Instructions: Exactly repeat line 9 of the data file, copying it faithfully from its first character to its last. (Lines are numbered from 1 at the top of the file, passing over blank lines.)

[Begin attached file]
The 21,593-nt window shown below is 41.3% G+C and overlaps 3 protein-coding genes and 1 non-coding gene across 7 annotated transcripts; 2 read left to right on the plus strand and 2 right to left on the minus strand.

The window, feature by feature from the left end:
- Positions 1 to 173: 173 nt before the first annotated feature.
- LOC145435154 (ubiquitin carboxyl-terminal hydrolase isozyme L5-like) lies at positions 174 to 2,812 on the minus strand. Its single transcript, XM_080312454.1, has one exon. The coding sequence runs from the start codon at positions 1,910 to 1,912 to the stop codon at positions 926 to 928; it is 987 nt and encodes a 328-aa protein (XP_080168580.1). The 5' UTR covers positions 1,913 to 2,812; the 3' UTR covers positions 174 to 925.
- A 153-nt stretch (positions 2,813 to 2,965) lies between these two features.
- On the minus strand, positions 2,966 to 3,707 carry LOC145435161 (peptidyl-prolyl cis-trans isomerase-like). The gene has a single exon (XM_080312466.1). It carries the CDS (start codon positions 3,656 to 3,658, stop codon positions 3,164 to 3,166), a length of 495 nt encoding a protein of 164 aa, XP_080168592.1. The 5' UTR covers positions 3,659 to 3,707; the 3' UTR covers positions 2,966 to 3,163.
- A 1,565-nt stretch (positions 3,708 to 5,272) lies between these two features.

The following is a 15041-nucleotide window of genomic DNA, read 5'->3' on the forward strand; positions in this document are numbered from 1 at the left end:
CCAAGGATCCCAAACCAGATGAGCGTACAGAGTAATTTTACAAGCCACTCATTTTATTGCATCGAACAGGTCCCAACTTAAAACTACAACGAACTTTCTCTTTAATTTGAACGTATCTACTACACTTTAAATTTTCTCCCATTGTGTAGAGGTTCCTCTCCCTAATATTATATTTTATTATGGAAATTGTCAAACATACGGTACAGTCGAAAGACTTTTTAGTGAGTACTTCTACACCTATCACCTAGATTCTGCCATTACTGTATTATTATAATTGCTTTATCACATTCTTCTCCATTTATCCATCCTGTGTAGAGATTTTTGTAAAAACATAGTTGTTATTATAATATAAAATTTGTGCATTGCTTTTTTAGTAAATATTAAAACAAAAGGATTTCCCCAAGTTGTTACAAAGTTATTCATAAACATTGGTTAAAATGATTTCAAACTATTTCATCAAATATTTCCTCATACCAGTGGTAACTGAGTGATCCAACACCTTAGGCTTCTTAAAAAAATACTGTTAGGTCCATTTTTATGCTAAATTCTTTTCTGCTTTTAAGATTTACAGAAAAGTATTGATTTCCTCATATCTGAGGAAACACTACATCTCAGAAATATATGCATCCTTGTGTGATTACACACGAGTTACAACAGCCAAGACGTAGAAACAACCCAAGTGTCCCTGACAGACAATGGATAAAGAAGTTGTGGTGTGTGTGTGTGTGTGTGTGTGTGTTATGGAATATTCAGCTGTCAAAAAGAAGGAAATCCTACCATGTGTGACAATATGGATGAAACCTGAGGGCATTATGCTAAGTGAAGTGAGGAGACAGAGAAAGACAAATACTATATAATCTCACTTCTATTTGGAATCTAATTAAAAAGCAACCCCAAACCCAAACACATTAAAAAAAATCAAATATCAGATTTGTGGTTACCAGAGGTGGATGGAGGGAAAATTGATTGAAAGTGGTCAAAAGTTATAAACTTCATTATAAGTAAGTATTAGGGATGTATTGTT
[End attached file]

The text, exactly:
CCAAGGATCCCAAACCAGATGAGCGTACAGAGTAATTTTACAAGCCACTCATTTTATTGCATCGAACAGGTCCCAACTTAAAACTACAACGAACTTTCTCTTTAATTTGAACGTATCTACTACACTTTAAATTTTCTCCCATTGTGTAGAGGTTCCTCTCCCTAATATTATATTTTATTATGGAAATTGTCAAACATACGGTACAGTCGAAAGACTTTTTAGTGAGTACTTCTACACCTATCACCTAGATTCTGCCATTACTGTATTATTATAATTGCTTTATCACATTCTTCTCCATTTATCCATCCTGTGTAGAGATTTTTGTAAAAACATAGTTGTTATTATAATATAAAATTTGTGCATTGCTTTTTTAGTAAATATTAAAACAAAAGGATTTCCCCAAGTTGTTACAAAGTTATTCATAAACATTGGTTAAAATGATTTCAAACTATTTCATCAAATATTTCCTCATACCAGTGGTAACTGAGTGATCCAACACCTTAGGCTTCTTAAAAAAATACTGTTAGGTCCATTTTTATGCTAAATTCTTTTCTGCTTTTAAGATTTACAGAAAAGTATTGATTTCCTCATATCTGAGGAAACACTACATCTCAGAAATATATGCATCCTTGTGTGATTACACACGAGTTACAACAGCCAAGACGTAGAAACAACCCAAGTGTCCCTGACAGACAATGGATAAAGAAGTTGTGGTGTGTGTGTGTGTGTGTGTGTGTGTTATGGAATATTCAGCTGTCAAAAAGAAGGAAATCCTACCATGTGTGACAATATGGATGAAACCTGAGGGCATTATGCTAAGTGAAGTGAGGAGACAGAGAAAGACAAATACTATATAATCTCACTTCTATTTGGAATCTAATTAAAAAGCAACCCCAAACCCAAACACATTAAAAAAAATCAAATATCAGATTTGTGGTTACCAGAGGTGGATGGAGGGAAAATTGATTGAAAGTGGTCAAAAGTTATAAACTTCATTATAAGTAAGTATTAGGGATGTATTGTT